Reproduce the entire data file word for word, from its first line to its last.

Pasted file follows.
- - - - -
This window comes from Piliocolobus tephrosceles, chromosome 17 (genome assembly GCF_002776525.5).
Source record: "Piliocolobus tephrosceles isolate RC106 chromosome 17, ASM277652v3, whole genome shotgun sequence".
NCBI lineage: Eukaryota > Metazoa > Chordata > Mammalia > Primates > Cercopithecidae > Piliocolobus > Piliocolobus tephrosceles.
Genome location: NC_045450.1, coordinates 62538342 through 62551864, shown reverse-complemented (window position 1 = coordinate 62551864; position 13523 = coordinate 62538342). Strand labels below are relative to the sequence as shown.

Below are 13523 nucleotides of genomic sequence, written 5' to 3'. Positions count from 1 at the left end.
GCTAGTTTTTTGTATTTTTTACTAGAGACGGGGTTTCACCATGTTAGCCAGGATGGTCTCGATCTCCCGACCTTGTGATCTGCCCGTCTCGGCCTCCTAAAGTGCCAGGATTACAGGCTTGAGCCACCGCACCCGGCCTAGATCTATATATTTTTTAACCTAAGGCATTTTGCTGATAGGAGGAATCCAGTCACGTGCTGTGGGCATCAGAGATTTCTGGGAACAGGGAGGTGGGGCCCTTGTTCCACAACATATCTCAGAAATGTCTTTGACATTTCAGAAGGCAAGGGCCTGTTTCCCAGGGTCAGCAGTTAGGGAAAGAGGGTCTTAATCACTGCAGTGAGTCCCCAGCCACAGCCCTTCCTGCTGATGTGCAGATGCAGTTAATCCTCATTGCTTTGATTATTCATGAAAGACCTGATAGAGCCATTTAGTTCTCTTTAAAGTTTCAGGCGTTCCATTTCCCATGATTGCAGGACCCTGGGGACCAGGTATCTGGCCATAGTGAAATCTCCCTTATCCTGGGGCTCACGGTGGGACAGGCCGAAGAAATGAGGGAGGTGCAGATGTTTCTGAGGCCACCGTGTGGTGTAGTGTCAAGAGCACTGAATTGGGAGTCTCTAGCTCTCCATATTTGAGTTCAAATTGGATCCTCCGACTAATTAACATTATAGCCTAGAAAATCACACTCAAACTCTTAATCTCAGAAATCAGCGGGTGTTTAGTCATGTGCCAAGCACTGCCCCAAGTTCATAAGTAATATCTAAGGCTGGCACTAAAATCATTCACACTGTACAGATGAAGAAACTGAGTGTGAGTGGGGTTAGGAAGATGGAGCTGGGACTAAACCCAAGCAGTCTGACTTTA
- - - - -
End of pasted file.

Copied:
This window comes from Piliocolobus tephrosceles, chromosome 17 (genome assembly GCF_002776525.5).
Source record: "Piliocolobus tephrosceles isolate RC106 chromosome 17, ASM277652v3, whole genome shotgun sequence".
NCBI lineage: Eukaryota > Metazoa > Chordata > Mammalia > Primates > Cercopithecidae > Piliocolobus > Piliocolobus tephrosceles.
Genome location: NC_045450.1, coordinates 62538342 through 62551864, shown reverse-complemented (window position 1 = coordinate 62551864; position 13523 = coordinate 62538342). Strand labels below are relative to the sequence as shown.

Below are 13523 nucleotides of genomic sequence, written 5' to 3'. Positions count from 1 at the left end.
GCTAGTTTTTTGTATTTTTTACTAGAGACGGGGTTTCACCATGTTAGCCAGGATGGTCTCGATCTCCCGACCTTGTGATCTGCCCGTCTCGGCCTCCTAAAGTGCCAGGATTACAGGCTTGAGCCACCGCACCCGGCCTAGATCTATATATTTTTTAACCTAAGGCATTTTGCTGATAGGAGGAATCCAGTCACGTGCTGTGGGCATCAGAGATTTCTGGGAACAGGGAGGTGGGGCCCTTGTTCCACAACATATCTCAGAAATGTCTTTGACATTTCAGAAGGCAAGGGCCTGTTTCCCAGGGTCAGCAGTTAGGGAAAGAGGGTCTTAATCACTGCAGTGAGTCCCCAGCCACAGCCCTTCCTGCTGATGTGCAGATGCAGTTAATCCTCATTGCTTTGATTATTCATGAAAGACCTGATAGAGCCATTTAGTTCTCTTTAAAGTTTCAGGCGTTCCATTTCCCATGATTGCAGGACCCTGGGGACCAGGTATCTGGCCATAGTGAAATCTCCCTTATCCTGGGGCTCACGGTGGGACAGGCCGAAGAAATGAGGGAGGTGCAGATGTTTCTGAGGCCACCGTGTGGTGTAGTGTCAAGAGCACTGAATTGGGAGTCTCTAGCTCTCCATATTTGAGTTCAAATTGGATCCTCCGACTAATTAACATTATAGCCTAGAAAATCACACTCAAACTCTTAATCTCAGAAATCAGCGGGTGTTTAGTCATGTGCCAAGCACTGCCCCAAGTTCATAAGTAATATCTAAGGCTGGCACTAAAATCATTCACACTGTACAGATGAAGAAACTGAGTGTGAGTGGGGTTAGGAAGATGGAGCTGGGACTAAACCCAAGCAGTCTGACTTTA